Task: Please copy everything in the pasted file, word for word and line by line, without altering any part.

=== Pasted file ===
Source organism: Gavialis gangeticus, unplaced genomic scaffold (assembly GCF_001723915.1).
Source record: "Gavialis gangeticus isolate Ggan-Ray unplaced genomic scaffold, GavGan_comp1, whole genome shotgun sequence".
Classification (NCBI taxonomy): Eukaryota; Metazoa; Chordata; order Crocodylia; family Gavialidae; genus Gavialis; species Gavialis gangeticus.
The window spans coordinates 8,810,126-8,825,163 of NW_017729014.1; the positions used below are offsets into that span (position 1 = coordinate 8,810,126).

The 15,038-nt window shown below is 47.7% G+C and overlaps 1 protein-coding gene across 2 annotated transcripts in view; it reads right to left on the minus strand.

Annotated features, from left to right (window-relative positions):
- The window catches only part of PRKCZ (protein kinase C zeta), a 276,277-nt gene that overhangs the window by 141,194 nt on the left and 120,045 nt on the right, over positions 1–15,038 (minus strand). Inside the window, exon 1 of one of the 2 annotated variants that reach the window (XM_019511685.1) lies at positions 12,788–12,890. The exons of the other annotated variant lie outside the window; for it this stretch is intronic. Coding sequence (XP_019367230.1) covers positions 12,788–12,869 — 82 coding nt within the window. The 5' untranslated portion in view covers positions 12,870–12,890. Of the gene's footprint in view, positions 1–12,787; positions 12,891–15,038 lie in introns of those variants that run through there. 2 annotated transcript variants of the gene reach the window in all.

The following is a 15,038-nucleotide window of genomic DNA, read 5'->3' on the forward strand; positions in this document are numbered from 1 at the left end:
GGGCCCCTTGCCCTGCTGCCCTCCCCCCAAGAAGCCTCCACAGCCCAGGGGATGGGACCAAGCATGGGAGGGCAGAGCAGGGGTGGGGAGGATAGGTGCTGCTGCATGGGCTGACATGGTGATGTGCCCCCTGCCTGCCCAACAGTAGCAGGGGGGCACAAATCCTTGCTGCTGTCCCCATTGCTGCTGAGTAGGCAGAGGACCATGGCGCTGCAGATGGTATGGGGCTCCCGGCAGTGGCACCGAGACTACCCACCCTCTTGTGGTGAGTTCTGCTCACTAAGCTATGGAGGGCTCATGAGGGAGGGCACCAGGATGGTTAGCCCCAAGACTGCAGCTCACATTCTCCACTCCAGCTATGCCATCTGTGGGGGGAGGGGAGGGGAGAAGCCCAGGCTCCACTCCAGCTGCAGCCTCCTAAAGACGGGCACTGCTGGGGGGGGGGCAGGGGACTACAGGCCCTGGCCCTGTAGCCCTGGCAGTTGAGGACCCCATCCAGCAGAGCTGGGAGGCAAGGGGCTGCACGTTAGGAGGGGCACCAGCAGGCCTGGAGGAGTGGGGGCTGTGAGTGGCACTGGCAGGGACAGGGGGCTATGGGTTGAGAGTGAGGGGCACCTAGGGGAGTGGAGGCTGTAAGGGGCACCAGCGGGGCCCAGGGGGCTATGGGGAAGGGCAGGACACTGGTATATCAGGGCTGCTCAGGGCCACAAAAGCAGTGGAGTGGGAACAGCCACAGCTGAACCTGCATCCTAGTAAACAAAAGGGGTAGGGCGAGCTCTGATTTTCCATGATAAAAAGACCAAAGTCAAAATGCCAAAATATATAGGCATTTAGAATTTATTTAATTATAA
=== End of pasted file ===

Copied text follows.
Source organism: Gavialis gangeticus, unplaced genomic scaffold (assembly GCF_001723915.1).
Source record: "Gavialis gangeticus isolate Ggan-Ray unplaced genomic scaffold, GavGan_comp1, whole genome shotgun sequence".
Classification (NCBI taxonomy): Eukaryota; Metazoa; Chordata; order Crocodylia; family Gavialidae; genus Gavialis; species Gavialis gangeticus.
The window spans coordinates 8,810,126-8,825,163 of NW_017729014.1; the positions used below are offsets into that span (position 1 = coordinate 8,810,126).

The 15,038-nt window shown below is 47.7% G+C and overlaps 1 protein-coding gene across 2 annotated transcripts in view; it reads right to left on the minus strand.

Annotated features, from left to right (window-relative positions):
- The window catches only part of PRKCZ (protein kinase C zeta), a 276,277-nt gene that overhangs the window by 141,194 nt on the left and 120,045 nt on the right, over positions 1–15,038 (minus strand). Inside the window, exon 1 of one of the 2 annotated variants that reach the window (XM_019511685.1) lies at positions 12,788–12,890. The exons of the other annotated variant lie outside the window; for it this stretch is intronic. Coding sequence (XP_019367230.1) covers positions 12,788–12,869 — 82 coding nt within the window. The 5' untranslated portion in view covers positions 12,870–12,890. Of the gene's footprint in view, positions 1–12,787; positions 12,891–15,038 lie in introns of those variants that run through there. 2 annotated transcript variants of the gene reach the window in all.

The following is a 15,038-nucleotide window of genomic DNA, read 5'->3' on the forward strand; positions in this document are numbered from 1 at the left end:
GGGCCCCTTGCCCTGCTGCCCTCCCCCCAAGAAGCCTCCACAGCCCAGGGGATGGGACCAAGCATGGGAGGGCAGAGCAGGGGTGGGGAGGATAGGTGCTGCTGCATGGGCTGACATGGTGATGTGCCCCCTGCCTGCCCAACAGTAGCAGGGGGGCACAAATCCTTGCTGCTGTCCCCATTGCTGCTGAGTAGGCAGAGGACCATGGCGCTGCAGATGGTATGGGGCTCCCGGCAGTGGCACCGAGACTACCCACCCTCTTGTGGTGAGTTCTGCTCACTAAGCTATGGAGGGCTCATGAGGGAGGGCACCAGGATGGTTAGCCCCAAGACTGCAGCTCACATTCTCCACTCCAGCTATGCCATCTGTGGGGGGAGGGGAGGGGAGAAGCCCAGGCTCCACTCCAGCTGCAGCCTCCTAAAGACGGGCACTGCTGGGGGGGGGGCAGGGGACTACAGGCCCTGGCCCTGTAGCCCTGGCAGTTGAGGACCCCATCCAGCAGAGCTGGGAGGCAAGGGGCTGCACGTTAGGAGGGGCACCAGCAGGCCTGGAGGAGTGGGGGCTGTGAGTGGCACTGGCAGGGACAGGGGGCTATGGGTTGAGAGTGAGGGGCACCTAGGGGAGTGGAGGCTGTAAGGGGCACCAGCGGGGCCCAGGGGGCTATGGGGAAGGGCAGGACACTGGTATATCAGGGCTGCTCAGGGCCACAAAAGCAGTGGAGTGGGAACAGCCACAGCTGAACCTGCATCCTAGTAAACAAAAGGGGTAGGGCGAGCTCTGATTTTCCATGATAAAAAGACCAAAGTCAAAATGCCAAAATATATAGGCATTTAGAATTTATTTAATTATAA